Swedish company aims to provide a ‘mobile wallet’ service that all networks can plug into
Network infrastructure firm Ericsson says it wants to become the global leader in providing technology to allow consumers to transfer money between mobile wallets.
Mobile wallets allow consumers to link their mobile phones to prepaid accounts, then use their handset to make a payment, rather than using cash or a debit or credit card.
O2 is running trials on its own mobile wallet, the O2 Wallet, which allows consumers to use near field communications (NFC)-enabled handsets to make small payments, by swiping their handset over a reading device installed in shops, or as an Oyster card on the London transport system. O2 plans to offer the product to all its customers later this year.
Earlier this month, Ericsson took its first step into mobile money with the launch of Ericsson Mobile Money Services, a system allowing consumers to use their mobile browser to send money rapidly to other users of the service.
Mobile Money Services is available in the UK, Italy, Germany, Spain, Sweden, France and Poland, and lets users with an Ericsson prepay account transfer money to others using a mobile browser, provided they too have an Ericsson prepay account; a restriction it claims is on all mobile wallet services.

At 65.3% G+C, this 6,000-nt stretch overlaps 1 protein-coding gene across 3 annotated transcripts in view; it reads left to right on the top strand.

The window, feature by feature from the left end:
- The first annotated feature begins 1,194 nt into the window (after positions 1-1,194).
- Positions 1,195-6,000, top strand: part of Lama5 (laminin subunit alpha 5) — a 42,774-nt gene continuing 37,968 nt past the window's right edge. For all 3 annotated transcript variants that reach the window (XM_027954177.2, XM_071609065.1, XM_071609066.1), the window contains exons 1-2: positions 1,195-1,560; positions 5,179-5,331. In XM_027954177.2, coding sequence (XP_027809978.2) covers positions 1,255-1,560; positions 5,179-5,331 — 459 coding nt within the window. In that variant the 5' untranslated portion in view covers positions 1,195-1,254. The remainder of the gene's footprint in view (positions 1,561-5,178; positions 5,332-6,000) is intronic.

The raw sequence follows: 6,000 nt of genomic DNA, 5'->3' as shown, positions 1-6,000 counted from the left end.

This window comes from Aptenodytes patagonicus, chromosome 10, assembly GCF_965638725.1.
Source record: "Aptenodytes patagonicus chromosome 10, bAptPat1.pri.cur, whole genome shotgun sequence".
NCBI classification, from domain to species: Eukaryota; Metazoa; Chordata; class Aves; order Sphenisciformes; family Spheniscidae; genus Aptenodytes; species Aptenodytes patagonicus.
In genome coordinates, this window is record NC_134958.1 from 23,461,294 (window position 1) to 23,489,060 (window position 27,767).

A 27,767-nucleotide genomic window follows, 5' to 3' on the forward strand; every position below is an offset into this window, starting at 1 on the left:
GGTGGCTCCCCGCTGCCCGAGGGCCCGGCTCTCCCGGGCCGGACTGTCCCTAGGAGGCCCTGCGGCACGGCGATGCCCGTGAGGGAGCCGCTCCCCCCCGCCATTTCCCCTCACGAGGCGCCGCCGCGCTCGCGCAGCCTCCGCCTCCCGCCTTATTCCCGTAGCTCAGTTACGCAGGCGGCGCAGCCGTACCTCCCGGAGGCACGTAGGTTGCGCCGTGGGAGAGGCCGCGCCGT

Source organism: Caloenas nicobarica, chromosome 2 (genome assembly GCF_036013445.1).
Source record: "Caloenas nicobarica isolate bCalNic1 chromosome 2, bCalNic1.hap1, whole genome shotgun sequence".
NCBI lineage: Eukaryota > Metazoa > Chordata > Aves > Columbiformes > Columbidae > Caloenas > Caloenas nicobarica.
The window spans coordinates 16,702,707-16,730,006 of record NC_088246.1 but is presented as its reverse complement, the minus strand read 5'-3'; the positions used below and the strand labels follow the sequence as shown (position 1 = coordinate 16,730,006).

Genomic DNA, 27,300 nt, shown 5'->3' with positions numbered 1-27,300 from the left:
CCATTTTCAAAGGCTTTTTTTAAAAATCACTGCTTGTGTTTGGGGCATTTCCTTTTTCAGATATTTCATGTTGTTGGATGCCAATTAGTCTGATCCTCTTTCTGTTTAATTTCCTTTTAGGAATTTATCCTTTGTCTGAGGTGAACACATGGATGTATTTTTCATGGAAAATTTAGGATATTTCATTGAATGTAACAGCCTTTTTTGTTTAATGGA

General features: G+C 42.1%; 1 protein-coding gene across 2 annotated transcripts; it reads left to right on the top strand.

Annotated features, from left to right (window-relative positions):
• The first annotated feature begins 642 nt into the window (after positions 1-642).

However, Ericsson Money Services head of consumer Adam Kerr said Ericsson plans to provide the solution to this problem, by providing a network to handle transactions between different wallets, thus allowing money transfers to any mobile wallet service.
Kerr (pictured) claims Ericsson works with more than a 1,000 mobile networks globally, carrying about 40 per cent of all mobile data traffic across the planet, which gives it a strong advantage over its rivals in providing the service.
“Today, there are something like 100 mobile wallets that have been launched and another 80 or 90 planned for the next 12 months,” said Kerr. “We will look to provide a hub for these networks to connect into, so you can make payments and transfer money between them.”
Ericsson believes the existing Mobile Money Services will be especially appealing to consumers making international money transfers, parents sending money to children at university or abroad, and those who have traditionally made payments in cash for services such as window cleaning or baby-sitting.
“We can provide more options for people to load their accounts, and if we offer more and more convenient services and compelling things to do, it gives them the justification to overcome that barrier.”